UnitedHealth can move forward with its $20.5 billion contract to administer health coverage for Tricare after the Government Accountability Office (GAO) dismissed TriWest's challenge to the contract.
In awarding the Tricare contract to UnitedHealth, the Department of Defense (DoD) snubbed TriWest, which had been administering Tricare benefits for 16 years. TriWest then protested the contract decision to the GAO, which arbitrates contract disputes, claiming its bid was less expensive than UnitedHealth's.
The GAO, however, found the DoD's "evaluation was reasonable and denied TriWest's protest on all counts," Ralph White, the GAO's managing associate general counsel for procurement law, told Bloomberg.
UnitedHealth is scheduled to assume the contract next April, saying it looks forward to working with the Pentagon and TriWest "to ensure a smooth transition for service members, retirees and their families," Lori McDougal, chief executive officer of the UnitedHealth unit that will handle the contract, told Bloomberg. "We are committed to working with the Department of Defense to ensure beneficiaries have access to cost-effective, quality and innovative care."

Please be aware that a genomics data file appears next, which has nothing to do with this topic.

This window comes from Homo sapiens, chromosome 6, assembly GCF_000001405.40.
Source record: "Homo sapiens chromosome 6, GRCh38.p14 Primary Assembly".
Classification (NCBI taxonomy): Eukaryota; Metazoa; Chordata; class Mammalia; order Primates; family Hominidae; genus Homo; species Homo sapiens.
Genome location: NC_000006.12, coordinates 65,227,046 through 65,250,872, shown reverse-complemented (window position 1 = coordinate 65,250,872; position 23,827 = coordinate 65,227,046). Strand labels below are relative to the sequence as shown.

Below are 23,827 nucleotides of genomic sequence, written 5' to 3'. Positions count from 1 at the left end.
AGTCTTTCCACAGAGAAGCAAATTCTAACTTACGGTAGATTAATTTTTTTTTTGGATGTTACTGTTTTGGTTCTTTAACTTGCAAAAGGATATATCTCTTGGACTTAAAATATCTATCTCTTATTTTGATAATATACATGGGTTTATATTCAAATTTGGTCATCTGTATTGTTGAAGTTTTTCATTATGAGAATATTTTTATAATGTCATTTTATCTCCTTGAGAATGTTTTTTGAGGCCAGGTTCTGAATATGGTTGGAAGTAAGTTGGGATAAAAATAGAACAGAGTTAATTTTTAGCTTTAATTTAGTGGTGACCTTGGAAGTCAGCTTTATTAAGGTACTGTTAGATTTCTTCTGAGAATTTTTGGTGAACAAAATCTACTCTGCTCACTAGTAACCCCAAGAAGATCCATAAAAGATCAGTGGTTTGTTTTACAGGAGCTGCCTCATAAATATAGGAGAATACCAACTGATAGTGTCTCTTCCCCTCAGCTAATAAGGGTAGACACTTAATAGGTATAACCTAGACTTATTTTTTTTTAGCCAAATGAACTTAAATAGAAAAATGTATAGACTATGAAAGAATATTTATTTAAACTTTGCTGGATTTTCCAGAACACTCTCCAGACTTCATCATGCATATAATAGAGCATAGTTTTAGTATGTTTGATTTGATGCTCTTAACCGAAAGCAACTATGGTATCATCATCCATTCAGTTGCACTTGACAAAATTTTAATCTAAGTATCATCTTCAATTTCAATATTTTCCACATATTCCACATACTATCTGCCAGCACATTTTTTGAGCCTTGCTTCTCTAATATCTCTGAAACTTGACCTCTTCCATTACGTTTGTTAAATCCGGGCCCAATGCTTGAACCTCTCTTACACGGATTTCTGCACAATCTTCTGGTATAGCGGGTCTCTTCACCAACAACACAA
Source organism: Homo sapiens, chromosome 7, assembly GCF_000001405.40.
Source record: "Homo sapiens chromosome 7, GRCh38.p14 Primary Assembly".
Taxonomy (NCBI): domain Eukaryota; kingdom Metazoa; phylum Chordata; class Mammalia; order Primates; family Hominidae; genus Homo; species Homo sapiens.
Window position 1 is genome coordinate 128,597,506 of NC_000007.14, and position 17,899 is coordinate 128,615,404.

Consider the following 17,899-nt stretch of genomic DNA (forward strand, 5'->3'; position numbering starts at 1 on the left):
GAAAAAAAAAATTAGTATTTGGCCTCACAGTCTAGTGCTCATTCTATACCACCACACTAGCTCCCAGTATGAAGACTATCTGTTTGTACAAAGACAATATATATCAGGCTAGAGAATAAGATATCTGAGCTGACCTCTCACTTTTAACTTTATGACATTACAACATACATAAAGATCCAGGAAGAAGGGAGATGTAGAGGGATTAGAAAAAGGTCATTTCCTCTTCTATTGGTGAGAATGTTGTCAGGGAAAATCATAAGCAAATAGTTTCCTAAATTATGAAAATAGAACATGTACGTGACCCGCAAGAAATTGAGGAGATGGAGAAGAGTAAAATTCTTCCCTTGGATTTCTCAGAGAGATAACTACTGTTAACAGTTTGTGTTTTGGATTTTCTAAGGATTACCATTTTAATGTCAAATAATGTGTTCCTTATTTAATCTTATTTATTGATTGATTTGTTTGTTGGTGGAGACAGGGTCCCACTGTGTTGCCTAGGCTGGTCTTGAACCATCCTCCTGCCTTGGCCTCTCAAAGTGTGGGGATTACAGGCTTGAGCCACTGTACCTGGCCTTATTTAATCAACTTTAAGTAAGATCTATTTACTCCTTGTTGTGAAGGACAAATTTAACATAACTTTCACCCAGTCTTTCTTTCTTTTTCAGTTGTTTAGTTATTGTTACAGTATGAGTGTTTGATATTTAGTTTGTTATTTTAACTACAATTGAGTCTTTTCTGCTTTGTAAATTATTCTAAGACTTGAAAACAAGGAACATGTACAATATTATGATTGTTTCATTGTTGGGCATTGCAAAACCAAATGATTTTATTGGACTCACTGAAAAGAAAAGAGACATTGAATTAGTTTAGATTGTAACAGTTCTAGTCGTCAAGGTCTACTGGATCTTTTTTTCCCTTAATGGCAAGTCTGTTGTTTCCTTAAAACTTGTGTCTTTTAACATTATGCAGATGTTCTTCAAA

But TriWest may not be ready to concede defeat. In response to the denial, TriWest CEO David McIntyre said the GAO failed to conduct a reasonable evaluation of UnitedHealth's bid or consider that UnitedHealth has no experience with military contracts. He added that switching to UnitedHealth would disrupt coverage and lose money, USA Today reported.
"There are options that remain," TriWest spokesman Scott Celley told Bloomberg.
Although Celley wouldn't provide details about the company's next moves, McIntyre said in a statement that the company would discuss the GAO decision with its owners and counsel to determine which options, including filing a lawsuit with the U.S. Court of Federal Claims, it will take.